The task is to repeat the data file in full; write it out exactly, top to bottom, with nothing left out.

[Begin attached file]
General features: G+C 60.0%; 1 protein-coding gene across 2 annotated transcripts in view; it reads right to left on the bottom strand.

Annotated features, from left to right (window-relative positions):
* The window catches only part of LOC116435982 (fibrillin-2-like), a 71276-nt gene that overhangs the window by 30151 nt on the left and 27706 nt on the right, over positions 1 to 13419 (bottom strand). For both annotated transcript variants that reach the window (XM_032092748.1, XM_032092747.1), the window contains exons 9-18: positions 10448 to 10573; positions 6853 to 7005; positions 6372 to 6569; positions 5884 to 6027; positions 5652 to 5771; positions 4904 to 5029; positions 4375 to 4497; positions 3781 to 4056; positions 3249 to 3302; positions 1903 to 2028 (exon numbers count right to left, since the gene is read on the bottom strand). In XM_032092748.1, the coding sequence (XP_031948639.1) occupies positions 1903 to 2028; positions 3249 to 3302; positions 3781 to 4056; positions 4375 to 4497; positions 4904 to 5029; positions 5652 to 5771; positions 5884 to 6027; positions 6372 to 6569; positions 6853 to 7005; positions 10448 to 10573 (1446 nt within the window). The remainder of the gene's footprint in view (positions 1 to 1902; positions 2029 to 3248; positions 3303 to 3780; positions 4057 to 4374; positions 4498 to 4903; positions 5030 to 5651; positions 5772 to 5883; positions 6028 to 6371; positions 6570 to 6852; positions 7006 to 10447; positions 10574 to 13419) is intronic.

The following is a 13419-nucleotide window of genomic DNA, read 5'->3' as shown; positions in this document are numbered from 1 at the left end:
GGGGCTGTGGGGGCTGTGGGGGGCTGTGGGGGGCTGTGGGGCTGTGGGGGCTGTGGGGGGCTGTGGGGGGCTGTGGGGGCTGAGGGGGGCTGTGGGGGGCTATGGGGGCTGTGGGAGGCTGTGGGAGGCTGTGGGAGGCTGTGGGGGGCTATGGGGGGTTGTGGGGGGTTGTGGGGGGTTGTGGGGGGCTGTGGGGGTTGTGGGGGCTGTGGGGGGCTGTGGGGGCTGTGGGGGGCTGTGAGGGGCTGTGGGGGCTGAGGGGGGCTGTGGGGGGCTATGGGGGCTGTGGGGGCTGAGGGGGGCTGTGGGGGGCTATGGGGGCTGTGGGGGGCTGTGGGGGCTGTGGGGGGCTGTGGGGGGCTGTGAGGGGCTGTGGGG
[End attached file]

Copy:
General features: G+C 60.0%; 1 protein-coding gene across 2 annotated transcripts in view; it reads right to left on the bottom strand.

Annotated features, from left to right (window-relative positions):
* The window catches only part of LOC116435982 (fibrillin-2-like), a 71276-nt gene that overhangs the window by 30151 nt on the left and 27706 nt on the right, over positions 1 to 13419 (bottom strand). For both annotated transcript variants that reach the window (XM_032092748.1, XM_032092747.1), the window contains exons 9-18: positions 10448 to 10573; positions 6853 to 7005; positions 6372 to 6569; positions 5884 to 6027; positions 5652 to 5771; positions 4904 to 5029; positions 4375 to 4497; positions 3781 to 4056; positions 3249 to 3302; positions 1903 to 2028 (exon numbers count right to left, since the gene is read on the bottom strand). In XM_032092748.1, the coding sequence (XP_031948639.1) occupies positions 1903 to 2028; positions 3249 to 3302; positions 3781 to 4056; positions 4375 to 4497; positions 4904 to 5029; positions 5652 to 5771; positions 5884 to 6027; positions 6372 to 6569; positions 6853 to 7005; positions 10448 to 10573 (1446 nt within the window). The remainder of the gene's footprint in view (positions 1 to 1902; positions 2029 to 3248; positions 3303 to 3780; positions 4057 to 4374; positions 4498 to 4903; positions 5030 to 5651; positions 5772 to 5883; positions 6028 to 6371; positions 6570 to 6852; positions 7006 to 10447; positions 10574 to 13419) is intronic.

The following is a 13419-nucleotide window of genomic DNA, read 5'->3' as shown; positions in this document are numbered from 1 at the left end:
GGGGCTGTGGGGGCTGTGGGGGGCTGTGGGGGGCTGTGGGGCTGTGGGGGCTGTGGGGGGCTGTGGGGGGCTGTGGGGGCTGAGGGGGGCTGTGGGGGGCTATGGGGGCTGTGGGAGGCTGTGGGAGGCTGTGGGAGGCTGTGGGGGGCTATGGGGGGTTGTGGGGGGTTGTGGGGGGTTGTGGGGGGCTGTGGGGGTTGTGGGGGCTGTGGGGGGCTGTGGGGGCTGTGGGGGGCTGTGAGGGGCTGTGGGGGCTGAGGGGGGCTGTGGGGGGCTATGGGGGCTGTGGGGGCTGAGGGGGGCTGTGGGGGGCTATGGGGGCTGTGGGGGGCTGTGGGGGCTGTGGGGGGCTGTGGGGGGCTGTGAGGGGCTGTGGGG